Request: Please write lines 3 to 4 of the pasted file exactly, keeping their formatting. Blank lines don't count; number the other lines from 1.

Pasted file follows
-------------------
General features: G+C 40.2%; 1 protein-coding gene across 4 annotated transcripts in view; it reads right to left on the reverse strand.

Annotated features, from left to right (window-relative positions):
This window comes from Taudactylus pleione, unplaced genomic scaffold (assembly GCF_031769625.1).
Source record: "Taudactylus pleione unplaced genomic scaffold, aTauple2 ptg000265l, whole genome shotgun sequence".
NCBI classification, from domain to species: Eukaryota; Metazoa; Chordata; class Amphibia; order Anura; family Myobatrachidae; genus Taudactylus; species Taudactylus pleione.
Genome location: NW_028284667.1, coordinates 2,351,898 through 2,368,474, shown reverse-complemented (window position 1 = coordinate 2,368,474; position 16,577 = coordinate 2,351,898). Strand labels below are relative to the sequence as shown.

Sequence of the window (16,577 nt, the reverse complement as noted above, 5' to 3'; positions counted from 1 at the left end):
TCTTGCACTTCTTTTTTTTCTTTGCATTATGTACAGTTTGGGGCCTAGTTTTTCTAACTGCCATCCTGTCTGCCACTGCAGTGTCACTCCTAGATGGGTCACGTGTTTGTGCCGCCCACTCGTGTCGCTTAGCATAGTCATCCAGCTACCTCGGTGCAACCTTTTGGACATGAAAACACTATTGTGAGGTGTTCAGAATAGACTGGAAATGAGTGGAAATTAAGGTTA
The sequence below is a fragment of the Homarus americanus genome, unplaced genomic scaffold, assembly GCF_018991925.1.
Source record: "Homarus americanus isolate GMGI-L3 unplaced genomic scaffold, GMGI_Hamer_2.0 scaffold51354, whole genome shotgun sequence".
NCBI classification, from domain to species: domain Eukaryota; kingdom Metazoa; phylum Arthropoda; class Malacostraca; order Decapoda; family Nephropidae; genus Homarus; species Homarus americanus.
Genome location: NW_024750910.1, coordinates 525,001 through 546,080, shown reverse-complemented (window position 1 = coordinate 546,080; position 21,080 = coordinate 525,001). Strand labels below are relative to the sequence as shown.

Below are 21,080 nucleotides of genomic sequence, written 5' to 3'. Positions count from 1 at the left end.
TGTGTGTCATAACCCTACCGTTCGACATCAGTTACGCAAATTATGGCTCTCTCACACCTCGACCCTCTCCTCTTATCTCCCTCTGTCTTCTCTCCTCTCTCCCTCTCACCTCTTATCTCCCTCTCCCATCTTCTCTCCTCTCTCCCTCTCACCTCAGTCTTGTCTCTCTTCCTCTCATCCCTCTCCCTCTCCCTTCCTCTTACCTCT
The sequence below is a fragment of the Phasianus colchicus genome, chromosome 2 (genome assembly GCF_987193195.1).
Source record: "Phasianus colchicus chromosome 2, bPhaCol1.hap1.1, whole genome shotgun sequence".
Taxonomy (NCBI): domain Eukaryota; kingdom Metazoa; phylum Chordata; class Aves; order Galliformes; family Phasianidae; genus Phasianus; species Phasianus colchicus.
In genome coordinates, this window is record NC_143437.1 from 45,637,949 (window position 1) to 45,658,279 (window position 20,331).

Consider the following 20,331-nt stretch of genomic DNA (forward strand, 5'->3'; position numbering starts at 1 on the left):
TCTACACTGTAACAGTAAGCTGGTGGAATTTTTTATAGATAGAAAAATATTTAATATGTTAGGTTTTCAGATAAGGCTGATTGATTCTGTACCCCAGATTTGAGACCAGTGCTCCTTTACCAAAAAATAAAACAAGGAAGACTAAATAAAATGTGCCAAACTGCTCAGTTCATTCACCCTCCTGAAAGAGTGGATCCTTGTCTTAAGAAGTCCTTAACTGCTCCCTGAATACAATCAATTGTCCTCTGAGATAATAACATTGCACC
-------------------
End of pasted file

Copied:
This window comes from Taudactylus pleione, unplaced genomic scaffold (assembly GCF_031769625.1).
Source record: "Taudactylus pleione unplaced genomic scaffold, aTauple2 ptg000265l, whole genome shotgun sequence".